At its core a romantic relationship needs two things to (metaphorically) catch fire: a spark, and fuel. The spark can be any kind of social interaction, any chance encounter, any glance across a room. It’s just one of those weird things about human social behaviour that’s intensely hard to predict individually but is easy to talk about in aggregate. The fuel is a little easier to pin down: shared interests, shared beliefs, a shared worldview. Something to build a relationship upon. This is over-simplified of course, but hopefully fairly uncontroversial.

In post-war America, there were, potentially, a few more sparks than today. Sparks rarely happen when you’re looking down at your phone. Social mixers are less common in the age of Netflix. Still, plenty of opportunities to spark do exist today, so all is not lost.

However, in post-war America, there was way more fuel.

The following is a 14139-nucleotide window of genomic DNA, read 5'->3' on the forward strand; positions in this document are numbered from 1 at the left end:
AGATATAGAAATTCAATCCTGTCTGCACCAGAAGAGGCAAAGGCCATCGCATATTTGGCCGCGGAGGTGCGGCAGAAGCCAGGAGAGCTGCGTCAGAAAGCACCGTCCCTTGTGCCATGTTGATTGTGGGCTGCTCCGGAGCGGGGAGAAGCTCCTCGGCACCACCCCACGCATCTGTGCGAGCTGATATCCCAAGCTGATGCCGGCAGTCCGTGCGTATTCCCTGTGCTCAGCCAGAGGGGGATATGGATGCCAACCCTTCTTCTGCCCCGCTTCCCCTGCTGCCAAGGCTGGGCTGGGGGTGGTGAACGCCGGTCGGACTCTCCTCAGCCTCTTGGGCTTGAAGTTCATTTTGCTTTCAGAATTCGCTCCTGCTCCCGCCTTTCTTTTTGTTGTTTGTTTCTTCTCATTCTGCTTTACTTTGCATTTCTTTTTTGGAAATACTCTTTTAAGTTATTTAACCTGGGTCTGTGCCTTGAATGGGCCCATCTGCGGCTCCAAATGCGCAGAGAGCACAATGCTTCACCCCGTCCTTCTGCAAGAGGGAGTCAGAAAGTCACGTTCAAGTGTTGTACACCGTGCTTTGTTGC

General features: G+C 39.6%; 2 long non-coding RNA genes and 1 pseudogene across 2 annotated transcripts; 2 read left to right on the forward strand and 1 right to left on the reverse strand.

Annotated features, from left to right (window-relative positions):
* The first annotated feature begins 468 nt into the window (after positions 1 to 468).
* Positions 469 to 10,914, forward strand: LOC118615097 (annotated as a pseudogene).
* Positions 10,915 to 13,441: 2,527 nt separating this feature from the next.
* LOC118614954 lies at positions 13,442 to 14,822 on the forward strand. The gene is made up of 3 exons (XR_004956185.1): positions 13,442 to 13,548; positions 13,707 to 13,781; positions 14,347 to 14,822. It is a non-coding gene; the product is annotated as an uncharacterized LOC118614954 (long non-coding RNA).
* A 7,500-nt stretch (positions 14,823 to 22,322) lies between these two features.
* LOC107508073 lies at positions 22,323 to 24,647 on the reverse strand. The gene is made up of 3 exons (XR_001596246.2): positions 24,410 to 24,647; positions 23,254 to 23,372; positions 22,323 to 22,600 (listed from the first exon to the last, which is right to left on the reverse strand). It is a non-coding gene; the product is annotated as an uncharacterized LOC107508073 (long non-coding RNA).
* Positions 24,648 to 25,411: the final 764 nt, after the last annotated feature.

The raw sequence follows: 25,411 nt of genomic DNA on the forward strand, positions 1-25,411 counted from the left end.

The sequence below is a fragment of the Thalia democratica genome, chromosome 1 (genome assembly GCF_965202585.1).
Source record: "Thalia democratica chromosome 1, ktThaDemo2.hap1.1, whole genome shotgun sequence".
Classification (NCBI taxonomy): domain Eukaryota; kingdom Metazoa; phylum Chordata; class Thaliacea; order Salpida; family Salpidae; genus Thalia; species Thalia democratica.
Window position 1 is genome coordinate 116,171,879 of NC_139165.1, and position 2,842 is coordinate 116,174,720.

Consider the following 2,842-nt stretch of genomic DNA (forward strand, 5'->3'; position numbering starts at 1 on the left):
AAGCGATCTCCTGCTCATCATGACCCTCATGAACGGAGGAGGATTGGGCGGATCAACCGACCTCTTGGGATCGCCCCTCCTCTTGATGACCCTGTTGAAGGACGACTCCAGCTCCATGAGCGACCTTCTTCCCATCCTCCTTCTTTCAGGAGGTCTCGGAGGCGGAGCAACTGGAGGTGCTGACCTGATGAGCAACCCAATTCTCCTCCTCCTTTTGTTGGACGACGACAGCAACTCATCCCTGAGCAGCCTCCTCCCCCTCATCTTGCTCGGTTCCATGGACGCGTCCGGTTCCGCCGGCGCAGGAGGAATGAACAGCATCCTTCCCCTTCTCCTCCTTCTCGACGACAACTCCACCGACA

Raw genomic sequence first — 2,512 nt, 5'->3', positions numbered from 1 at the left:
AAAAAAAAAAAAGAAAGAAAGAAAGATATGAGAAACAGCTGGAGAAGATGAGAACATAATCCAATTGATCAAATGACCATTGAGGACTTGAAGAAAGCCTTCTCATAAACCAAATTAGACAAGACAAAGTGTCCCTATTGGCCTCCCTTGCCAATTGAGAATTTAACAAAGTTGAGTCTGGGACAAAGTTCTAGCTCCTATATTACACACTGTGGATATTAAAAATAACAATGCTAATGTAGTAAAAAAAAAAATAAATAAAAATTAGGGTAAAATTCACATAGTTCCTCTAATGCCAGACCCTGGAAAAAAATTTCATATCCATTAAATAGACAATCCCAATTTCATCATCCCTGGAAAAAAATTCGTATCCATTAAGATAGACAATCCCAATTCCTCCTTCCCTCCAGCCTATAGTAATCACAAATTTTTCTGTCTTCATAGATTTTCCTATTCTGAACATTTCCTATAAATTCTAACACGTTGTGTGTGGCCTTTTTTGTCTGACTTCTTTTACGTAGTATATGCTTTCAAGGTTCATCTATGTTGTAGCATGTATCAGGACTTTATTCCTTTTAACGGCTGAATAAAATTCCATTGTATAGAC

Not only did the pressures of the war drive people together, but it was an age of cultural homogeneity for other reasons as well. New media existed (radio, film, tv, etc) but not in diversity. Everybody read the same news. Everybody watched the same movies. The entire freaking continent tuned in to I Love Lucy on Monday evenings. And those new neighbours you hadn’t met yet? They were almost certainly the same general religion as you, and chances are they were the same denomination too. In short: the odds that you had something in common with that cute guy/girl across the dance floor were actually pretty good. Today though, one of you is a vegan Hindu who likes documentaries and yoga, and the other is a meat-eating Catholic who’s into video games and obscure science fiction.